I Don’t want to sing these shits anymore – when the good night goes bad

The following was written 25 minutes after the gig, sat on tarmac waiting for the train (it was platform 12 and the 2324). It is purging through typing.  (also, people imagine I carry this misery with me for days afterwards, but it is a picture of specific post gig frame of mind.)

When you have failed at a gig, everyone in the busy streets before you was there.
Sure, the room may have only had 200, 100 or 50 people there, but now, every casual late night browser by the shoe shop window sees you reflected and nudges their partner, “there’s that bloke that was shit”.
All that has happened before, all the triumphant gigs and celebrations are forgotten hastily, you’re in this business to feel shame and judgement.
When you walk through the streets after a great show, you don’t feel as if everyone sitting opposite you on the bus or bench is thinking, “wow, there’s the guy who was briliant”, then you wander from spotlight glow and approbation to anonymity. Failure is more potent. It has glue. Horrible, sour-syrupy, gloopy glue, and it is on you.

I have generally kept to my promise of a gig-less life, though I do the lovely Old Rope new material night and most benefits I am asked to do. It would be mean-spirited not too, though after tonight’s showing at Gloom Aid, it would have been more generous to have said no.

It was Monkey Cage recording day, so Brian, Sash (our excellent producer), and I spent the day talking sex and statistics. This was the subject, not a leisurely pecadillo chat before the hard physics. I think the recording went well. Not our best of the series, but hopefully fun and informative ,especially when it came to the sexual allure of Henry III and the statistical interrogations of Alfred Kinsey. (As Liam Neeson played Kinsey in the film of that name, I am plagued by images of the statistician saying, “I will find you, and I will kill you…unless you are utterly truthful about the number of times you have partaken in anal sex”).

I then scooted off (yes, I scoot, but not on a scooter, I don’t have a beard) to Old Rope. I had no time to gather my new material, so strode on with Pukka Pad in hand and Duffel coat still on, and projected fury and nonsense. I necked a beer with my mouth and hand, the second since Monkey Cage, and rushed to the 100 Club for Gloom Aid (in aid of the excellent charity CALM). Max and Ivan were being splendid as I arrived. Adam Riches then performed a superb Sean Bean exhibition, then it was me. The host could not see me as he want to introduce me. There was some fiddle faddling, so I just wandered up and said, “here I am”.
This was mistake one. It broke the rules of walking on to applause. They didn’t know me, and by breaking these laws, they valued me less. Then, I picked the wrong idea to start with. Knowing I was tired and stupid, I should have begun with something big and noisy and ridiculous, especially as Adam Riches had delighted them so much with his virtuoso Sean Bean. The second beer was a mistake, it dulled my frontal lobes. There was no connection with the audience. My improvising spirit, that had been hectic and lunatic at Old Rope, was dead. I squandered my time trying to fulfill my obligation with anything my head could find. I underwhelmed, and for too long too.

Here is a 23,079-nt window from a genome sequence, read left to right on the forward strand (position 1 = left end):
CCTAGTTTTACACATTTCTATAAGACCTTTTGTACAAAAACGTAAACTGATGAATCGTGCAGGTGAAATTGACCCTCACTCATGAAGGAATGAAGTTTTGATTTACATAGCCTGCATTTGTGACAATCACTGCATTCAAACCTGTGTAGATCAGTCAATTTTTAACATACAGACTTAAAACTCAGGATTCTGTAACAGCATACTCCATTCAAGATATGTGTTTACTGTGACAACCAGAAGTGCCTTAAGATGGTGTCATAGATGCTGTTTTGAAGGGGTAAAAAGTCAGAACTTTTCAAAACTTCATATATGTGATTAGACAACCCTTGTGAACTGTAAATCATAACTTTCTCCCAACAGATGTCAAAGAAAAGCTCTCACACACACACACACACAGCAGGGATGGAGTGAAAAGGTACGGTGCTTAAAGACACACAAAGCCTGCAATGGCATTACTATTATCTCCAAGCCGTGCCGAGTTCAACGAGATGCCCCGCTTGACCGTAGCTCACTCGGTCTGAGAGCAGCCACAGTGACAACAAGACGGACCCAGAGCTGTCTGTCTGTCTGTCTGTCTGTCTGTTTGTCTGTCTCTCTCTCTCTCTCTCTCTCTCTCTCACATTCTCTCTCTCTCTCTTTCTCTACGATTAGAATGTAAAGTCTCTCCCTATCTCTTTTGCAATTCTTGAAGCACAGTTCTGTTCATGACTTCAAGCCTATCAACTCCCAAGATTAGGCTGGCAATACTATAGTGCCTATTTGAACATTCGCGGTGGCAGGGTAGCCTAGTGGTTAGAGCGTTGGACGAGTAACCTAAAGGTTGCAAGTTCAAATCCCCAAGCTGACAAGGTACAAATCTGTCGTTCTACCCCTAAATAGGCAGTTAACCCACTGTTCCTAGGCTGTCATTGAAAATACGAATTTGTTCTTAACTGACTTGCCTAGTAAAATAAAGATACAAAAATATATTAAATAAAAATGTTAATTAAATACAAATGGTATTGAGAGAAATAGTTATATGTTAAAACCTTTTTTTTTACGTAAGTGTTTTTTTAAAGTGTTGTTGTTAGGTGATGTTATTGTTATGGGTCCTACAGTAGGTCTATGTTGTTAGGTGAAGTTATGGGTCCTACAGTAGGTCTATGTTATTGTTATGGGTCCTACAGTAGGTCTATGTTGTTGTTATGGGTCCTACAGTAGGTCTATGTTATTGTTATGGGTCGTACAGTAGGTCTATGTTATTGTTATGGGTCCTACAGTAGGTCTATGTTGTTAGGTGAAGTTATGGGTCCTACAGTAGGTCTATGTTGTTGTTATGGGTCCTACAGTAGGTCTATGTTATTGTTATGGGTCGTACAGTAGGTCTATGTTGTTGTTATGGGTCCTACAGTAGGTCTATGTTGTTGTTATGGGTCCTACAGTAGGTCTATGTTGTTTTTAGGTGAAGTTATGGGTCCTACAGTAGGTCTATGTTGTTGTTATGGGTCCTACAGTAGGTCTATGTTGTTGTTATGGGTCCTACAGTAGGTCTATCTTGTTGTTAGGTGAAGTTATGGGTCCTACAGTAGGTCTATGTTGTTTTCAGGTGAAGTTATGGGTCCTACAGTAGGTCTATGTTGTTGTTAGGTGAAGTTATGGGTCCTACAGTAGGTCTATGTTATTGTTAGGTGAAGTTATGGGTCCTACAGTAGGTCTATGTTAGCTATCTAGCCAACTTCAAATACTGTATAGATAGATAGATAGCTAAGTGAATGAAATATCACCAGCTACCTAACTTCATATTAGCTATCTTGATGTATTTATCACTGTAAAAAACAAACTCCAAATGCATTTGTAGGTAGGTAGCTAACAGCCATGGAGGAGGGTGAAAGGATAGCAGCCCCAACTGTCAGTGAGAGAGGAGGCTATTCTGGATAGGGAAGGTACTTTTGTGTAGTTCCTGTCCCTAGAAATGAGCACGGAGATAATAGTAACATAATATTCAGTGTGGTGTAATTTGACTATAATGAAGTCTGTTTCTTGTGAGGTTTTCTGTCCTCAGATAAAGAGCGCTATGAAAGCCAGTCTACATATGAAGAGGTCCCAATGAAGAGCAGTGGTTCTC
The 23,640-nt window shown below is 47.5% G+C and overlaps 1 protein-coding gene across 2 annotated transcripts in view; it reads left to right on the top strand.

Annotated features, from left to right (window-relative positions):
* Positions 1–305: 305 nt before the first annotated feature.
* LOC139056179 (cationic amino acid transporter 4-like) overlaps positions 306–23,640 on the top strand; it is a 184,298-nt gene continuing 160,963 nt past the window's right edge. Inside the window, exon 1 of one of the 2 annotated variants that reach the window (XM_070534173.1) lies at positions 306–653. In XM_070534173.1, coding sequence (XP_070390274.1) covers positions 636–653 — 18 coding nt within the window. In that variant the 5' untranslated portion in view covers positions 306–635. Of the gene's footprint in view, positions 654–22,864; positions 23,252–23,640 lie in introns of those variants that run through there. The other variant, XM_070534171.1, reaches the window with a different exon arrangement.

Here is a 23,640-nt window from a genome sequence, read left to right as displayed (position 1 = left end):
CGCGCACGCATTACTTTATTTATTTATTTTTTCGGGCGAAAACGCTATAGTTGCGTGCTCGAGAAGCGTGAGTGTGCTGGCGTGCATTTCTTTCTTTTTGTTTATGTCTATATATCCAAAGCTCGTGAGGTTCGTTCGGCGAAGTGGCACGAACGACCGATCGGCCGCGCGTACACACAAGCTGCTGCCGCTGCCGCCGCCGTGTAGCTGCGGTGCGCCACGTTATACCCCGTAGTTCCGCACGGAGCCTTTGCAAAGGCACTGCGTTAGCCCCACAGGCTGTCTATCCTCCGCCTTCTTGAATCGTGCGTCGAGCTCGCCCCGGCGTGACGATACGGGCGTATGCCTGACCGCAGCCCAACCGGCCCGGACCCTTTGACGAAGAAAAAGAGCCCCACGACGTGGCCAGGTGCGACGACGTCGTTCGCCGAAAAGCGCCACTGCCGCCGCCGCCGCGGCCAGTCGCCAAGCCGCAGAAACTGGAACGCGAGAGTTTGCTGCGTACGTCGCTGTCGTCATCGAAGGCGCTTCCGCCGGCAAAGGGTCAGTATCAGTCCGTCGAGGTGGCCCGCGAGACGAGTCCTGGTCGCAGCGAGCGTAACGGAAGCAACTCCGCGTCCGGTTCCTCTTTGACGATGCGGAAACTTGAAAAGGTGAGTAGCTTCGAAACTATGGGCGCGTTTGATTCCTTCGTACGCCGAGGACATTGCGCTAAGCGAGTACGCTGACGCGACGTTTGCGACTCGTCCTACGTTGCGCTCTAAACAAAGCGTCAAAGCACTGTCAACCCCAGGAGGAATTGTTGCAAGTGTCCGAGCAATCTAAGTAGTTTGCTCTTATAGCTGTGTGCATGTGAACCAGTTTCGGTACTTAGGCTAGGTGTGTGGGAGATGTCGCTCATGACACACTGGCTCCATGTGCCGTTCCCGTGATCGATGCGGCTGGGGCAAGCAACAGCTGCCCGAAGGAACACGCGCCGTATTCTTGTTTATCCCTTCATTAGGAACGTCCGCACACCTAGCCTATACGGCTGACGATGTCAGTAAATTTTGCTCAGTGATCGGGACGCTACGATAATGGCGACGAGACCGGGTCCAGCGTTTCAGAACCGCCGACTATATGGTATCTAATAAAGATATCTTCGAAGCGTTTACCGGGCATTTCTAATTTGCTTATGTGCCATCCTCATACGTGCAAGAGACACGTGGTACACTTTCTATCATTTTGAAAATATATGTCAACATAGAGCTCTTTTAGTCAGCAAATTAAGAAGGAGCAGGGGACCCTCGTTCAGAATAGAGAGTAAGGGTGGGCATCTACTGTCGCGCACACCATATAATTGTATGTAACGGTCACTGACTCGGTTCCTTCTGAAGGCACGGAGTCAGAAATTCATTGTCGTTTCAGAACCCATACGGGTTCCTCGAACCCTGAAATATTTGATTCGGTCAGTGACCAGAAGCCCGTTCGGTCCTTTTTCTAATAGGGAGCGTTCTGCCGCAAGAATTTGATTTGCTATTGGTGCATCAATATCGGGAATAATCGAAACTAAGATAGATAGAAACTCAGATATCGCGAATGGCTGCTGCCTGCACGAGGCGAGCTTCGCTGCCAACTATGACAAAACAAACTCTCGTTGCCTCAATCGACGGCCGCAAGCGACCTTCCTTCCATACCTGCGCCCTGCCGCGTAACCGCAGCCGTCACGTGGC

You have pooped the party.
The splendid evening is deflated.
You sneak out behind the promoters back, carrying your disease.

Only the night before I had bathed in praise when I had been the last minute host of a film award ceremony (and had a lovely chat with Tom Courtenay), only 48 minutes before I had been a live wire at Old Rope, now I was a chewed sponge in a bin.

And that is what I carry with me, the squibbery drowns any triumph, the triumph was an illusion. It is lost.

And so I turn to Malcolm Middleton’s A Happy Medium, it is jaunty.
“Woke up again today, realise I hate myself. My face is a disease”

That’s better.

(and then I moved on to Yes by McAlmont & Butler and Rubber Ring/What She Said (live) by The Smiths)

I am less bad on the Josie and Robin’s Book Shambles (with Mark Gatiss, Stewart Lee, Sara Pascoe, Chris Hadfield and more) I Don’t want to sing these shits anymore – when the good night goes bad HERE

Our Vitriola music podcasts, including our Bowie tribute, are HERE

Oh, and Monkey Cage is back












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4 Responses to I Don’t want to sing these shits anymore – when the good night goes bad

  1. Ash Pryce says:

    Those type of gigs always send me into a spiral of “I should just quit and get a real job that doesn’t involve talking to people ever, preferably in a cave”

    I think it can take about 2 or 3 good gigs to get out of the funk of one bad gig.

  2. Simpon says:

    Gotta have the lows now and then to make the highs even better, my kids still talk in awe and wonder about the Lyme Regis gig you did two years ago.

  3. Steve says:

    You’re only ever as good as your last gig.
    People go along expecting it to be brilliant so, when it is, that’s OK everybody goes away happy.
    When it does not live up to expectations then the red flag goes up, the sirens sound and the people are unified in condemning it! It’s human nature, everybody loves a disaster.
    Good thing is, it’s soon forgotten by them and hopefully you then next gig you wonder what all the fuss was about. Only be concerned if you have a run of failures…………..

  4. zed says:

    You admit to not giving it the respect it deserved, and you paid the price. A bad experience should only need to be learned once. Hindsight is a wonderful thing. You can’t have your cake and eat it. Too many cooks spoil the broth and finally, a stitch in time saves nine *

    * I can never remember what that means.

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